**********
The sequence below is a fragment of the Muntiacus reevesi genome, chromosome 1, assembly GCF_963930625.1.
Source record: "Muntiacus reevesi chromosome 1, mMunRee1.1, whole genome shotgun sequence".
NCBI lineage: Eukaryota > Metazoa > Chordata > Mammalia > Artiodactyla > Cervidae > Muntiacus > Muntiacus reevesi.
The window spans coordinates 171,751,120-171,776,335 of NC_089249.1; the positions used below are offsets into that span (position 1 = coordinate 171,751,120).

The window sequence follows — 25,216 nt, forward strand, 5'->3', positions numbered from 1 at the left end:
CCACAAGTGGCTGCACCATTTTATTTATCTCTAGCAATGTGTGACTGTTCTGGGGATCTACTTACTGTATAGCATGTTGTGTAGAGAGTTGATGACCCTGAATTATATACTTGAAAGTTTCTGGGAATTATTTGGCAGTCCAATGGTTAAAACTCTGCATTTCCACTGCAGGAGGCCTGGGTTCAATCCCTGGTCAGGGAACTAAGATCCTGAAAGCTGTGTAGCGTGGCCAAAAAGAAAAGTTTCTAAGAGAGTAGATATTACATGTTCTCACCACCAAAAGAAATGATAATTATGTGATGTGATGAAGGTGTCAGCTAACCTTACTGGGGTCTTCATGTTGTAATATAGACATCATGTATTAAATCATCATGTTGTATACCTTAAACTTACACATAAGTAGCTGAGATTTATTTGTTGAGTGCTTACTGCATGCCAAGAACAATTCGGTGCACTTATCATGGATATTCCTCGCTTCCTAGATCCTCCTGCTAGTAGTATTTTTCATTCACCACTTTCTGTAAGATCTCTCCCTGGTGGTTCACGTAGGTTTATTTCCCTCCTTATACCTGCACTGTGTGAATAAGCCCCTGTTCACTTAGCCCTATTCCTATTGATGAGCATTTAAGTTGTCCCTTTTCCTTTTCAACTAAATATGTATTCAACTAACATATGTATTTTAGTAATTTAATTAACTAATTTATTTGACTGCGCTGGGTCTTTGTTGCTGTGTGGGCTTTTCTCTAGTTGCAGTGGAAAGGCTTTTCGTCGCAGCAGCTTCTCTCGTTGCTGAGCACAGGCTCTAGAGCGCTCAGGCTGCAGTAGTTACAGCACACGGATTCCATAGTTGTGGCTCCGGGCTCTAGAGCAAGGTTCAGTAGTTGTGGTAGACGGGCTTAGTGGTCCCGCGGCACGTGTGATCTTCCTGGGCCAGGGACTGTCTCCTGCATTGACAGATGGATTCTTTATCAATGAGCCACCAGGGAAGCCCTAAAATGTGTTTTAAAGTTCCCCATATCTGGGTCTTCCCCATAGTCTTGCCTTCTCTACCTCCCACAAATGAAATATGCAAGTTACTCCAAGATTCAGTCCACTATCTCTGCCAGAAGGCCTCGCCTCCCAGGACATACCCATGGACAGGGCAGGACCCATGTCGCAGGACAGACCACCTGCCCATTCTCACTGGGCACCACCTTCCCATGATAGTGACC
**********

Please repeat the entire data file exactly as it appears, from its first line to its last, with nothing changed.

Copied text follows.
The sequence below is a fragment of the Muntiacus reevesi genome, chromosome 1, assembly GCF_963930625.1.
Source record: "Muntiacus reevesi chromosome 1, mMunRee1.1, whole genome shotgun sequence".
NCBI lineage: Eukaryota > Metazoa > Chordata > Mammalia > Artiodactyla > Cervidae > Muntiacus > Muntiacus reevesi.
The window spans coordinates 171,751,120-171,776,335 of NC_089249.1; the positions used below are offsets into that span (position 1 = coordinate 171,751,120).

The window sequence follows — 25,216 nt, forward strand, 5'->3', positions numbered from 1 at the left end:
CCACAAGTGGCTGCACCATTTTATTTATCTCTAGCAATGTGTGACTGTTCTGGGGATCTACTTACTGTATAGCATGTTGTGTAGAGAGTTGATGACCCTGAATTATATACTTGAAAGTTTCTGGGAATTATTTGGCAGTCCAATGGTTAAAACTCTGCATTTCCACTGCAGGAGGCCTGGGTTCAATCCCTGGTCAGGGAACTAAGATCCTGAAAGCTGTGTAGCGTGGCCAAAAAGAAAAGTTTCTAAGAGAGTAGATATTACATGTTCTCACCACCAAAAGAAATGATAATTATGTGATGTGATGAAGGTGTCAGCTAACCTTACTGGGGTCTTCATGTTGTAATATAGACATCATGTATTAAATCATCATGTTGTATACCTTAAACTTACACATAAGTAGCTGAGATTTATTTGTTGAGTGCTTACTGCATGCCAAGAACAATTCGGTGCACTTATCATGGATATTCCTCGCTTCCTAGATCCTCCTGCTAGTAGTATTTTTCATTCACCACTTTCTGTAAGATCTCTCCCTGGTGGTTCACGTAGGTTTATTTCCCTCCTTATACCTGCACTGTGTGAATAAGCCCCTGTTCACTTAGCCCTATTCCTATTGATGAGCATTTAAGTTGTCCCTTTTCCTTTTCAACTAAATATGTATTCAACTAACATATGTATTTTAGTAATTTAATTAACTAATTTATTTGACTGCGCTGGGTCTTTGTTGCTGTGTGGGCTTTTCTCTAGTTGCAGTGGAAAGGCTTTTCGTCGCAGCAGCTTCTCTCGTTGCTGAGCACAGGCTCTAGAGCGCTCAGGCTGCAGTAGTTACAGCACACGGATTCCATAGTTGTGGCTCCGGGCTCTAGAGCAAGGTTCAGTAGTTGTGGTAGACGGGCTTAGTGGTCCCGCGGCACGTGTGATCTTCCTGGGCCAGGGACTGTCTCCTGCATTGACAGATGGATTCTTTATCAATGAGCCACCAGGGAAGCCCTAAAATGTGTTTTAAAGTTCCCCATATCTGGGTCTTCCCCATAGTCTTGCCTTCTCTACCTCCCACAAATGAAATATGCAAGTTACTCCAAGATTCAGTCCACTATCTCTGCCAGAAGGCCTCGCCTCCCAGGACATACCCATGGACAGGGCAGGACCCATGTCGCAGGACAGACCACCTGCCCATTCTCACTGGGCACCACCTTCCCATGATAGTGACC